The Boston startup & VC scene in many ways is different from the SF/Bay area one. There was, and to a large extend still is, a strong emphasis on telecom, enterprise software and biotech companies. The consumer Internet companies are still a small minority. However, there has been an increase in the start-up activity, mostly, because many large VCs in the Boston Area (such as Polaris, General Catalyst, Charles River Ventures and Venrock ) are starting to pay more attention to consumer oriented startups. Some have even set up specific funds to address this new market. So I will be writing about Boston area startups as I run into them. Here is my first post for GigaOM:
BOSTON: A few days ago I had a chance to chat with Jean Derely, the principal of Hispanito, a Boston based social networking site for Hispanics and Spanish speakers. Hispanito has been around for about six months, and has been slowly gaining popularity. It has about 15,000 members and is adding between 50-120 members a day, though the numbers spike to about 500-a-day on rare occasions. The site includes the usual profile page, friends, etc… that social networking sites include, and also incorporates a jabber server to allow members to chat with each other. The site is attracting visitors from Latin America, as well as Mexico, the US and Spain.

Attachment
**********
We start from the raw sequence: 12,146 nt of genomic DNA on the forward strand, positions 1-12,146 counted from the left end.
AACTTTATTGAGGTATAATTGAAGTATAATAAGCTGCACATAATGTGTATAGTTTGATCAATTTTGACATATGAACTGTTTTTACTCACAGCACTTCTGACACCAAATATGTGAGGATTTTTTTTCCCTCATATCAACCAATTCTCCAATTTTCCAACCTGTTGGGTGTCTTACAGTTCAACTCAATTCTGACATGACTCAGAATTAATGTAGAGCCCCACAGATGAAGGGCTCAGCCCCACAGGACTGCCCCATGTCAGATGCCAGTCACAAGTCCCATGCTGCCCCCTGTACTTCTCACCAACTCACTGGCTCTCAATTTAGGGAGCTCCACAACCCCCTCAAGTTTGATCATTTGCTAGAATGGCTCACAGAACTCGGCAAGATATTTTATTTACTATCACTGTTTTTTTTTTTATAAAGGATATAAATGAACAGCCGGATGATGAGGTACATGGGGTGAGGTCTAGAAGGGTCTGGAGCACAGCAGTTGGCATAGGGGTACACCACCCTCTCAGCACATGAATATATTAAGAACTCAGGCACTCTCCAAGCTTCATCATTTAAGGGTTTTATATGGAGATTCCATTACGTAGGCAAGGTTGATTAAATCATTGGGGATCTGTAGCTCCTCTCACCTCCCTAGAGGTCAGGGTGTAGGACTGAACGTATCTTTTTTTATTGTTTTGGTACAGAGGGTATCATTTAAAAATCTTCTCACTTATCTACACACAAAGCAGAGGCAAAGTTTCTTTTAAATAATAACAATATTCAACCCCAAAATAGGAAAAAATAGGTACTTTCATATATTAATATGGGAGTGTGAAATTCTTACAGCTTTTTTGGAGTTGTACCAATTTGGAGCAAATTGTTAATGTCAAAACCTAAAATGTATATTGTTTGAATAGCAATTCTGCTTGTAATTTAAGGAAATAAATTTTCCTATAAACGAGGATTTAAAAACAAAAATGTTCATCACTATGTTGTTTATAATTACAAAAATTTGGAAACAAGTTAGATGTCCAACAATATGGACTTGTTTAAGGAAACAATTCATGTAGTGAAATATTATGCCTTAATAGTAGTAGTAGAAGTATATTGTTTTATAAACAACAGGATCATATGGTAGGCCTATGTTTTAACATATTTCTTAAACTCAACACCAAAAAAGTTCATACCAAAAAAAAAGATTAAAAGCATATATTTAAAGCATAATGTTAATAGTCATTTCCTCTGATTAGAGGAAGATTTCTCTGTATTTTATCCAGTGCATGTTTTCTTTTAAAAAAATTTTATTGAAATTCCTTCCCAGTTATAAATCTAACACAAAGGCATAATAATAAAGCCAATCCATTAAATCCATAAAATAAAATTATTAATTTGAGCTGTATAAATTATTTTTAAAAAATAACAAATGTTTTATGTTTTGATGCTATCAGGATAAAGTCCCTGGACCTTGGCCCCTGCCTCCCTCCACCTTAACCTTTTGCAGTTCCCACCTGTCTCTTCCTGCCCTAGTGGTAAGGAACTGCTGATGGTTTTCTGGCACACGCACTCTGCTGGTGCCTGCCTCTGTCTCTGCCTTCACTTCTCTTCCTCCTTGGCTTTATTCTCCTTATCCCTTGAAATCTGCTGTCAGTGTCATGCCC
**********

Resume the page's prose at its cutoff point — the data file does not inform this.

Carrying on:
Derely says that the Spanish speaking community is very under served and most of the social networking sites are targeted to English speakers. The popularity of Fotolog, Google’s Orkut and Hi5 in some parts of Latin America indicate that targeted consumer services focused on the Latin American market can become thriving businesses, even though only 20% of Latin America has access to the internet. The internet connections are growing at a rate of 30% a year. At present there is about 8.2 million broadband connections in the Latin America. Derely feels there is a lot of room to grow but it will take 2-3 years to really pan out.
François was a co-founder of Feedster, an RSS search engine. Prior to that he was an information retrieval consultant for 10+ years, during which he created ScienceServer, an electronic journal browsing product he sold to Elsevier Science. He is currently looking for the next “Big Thing”.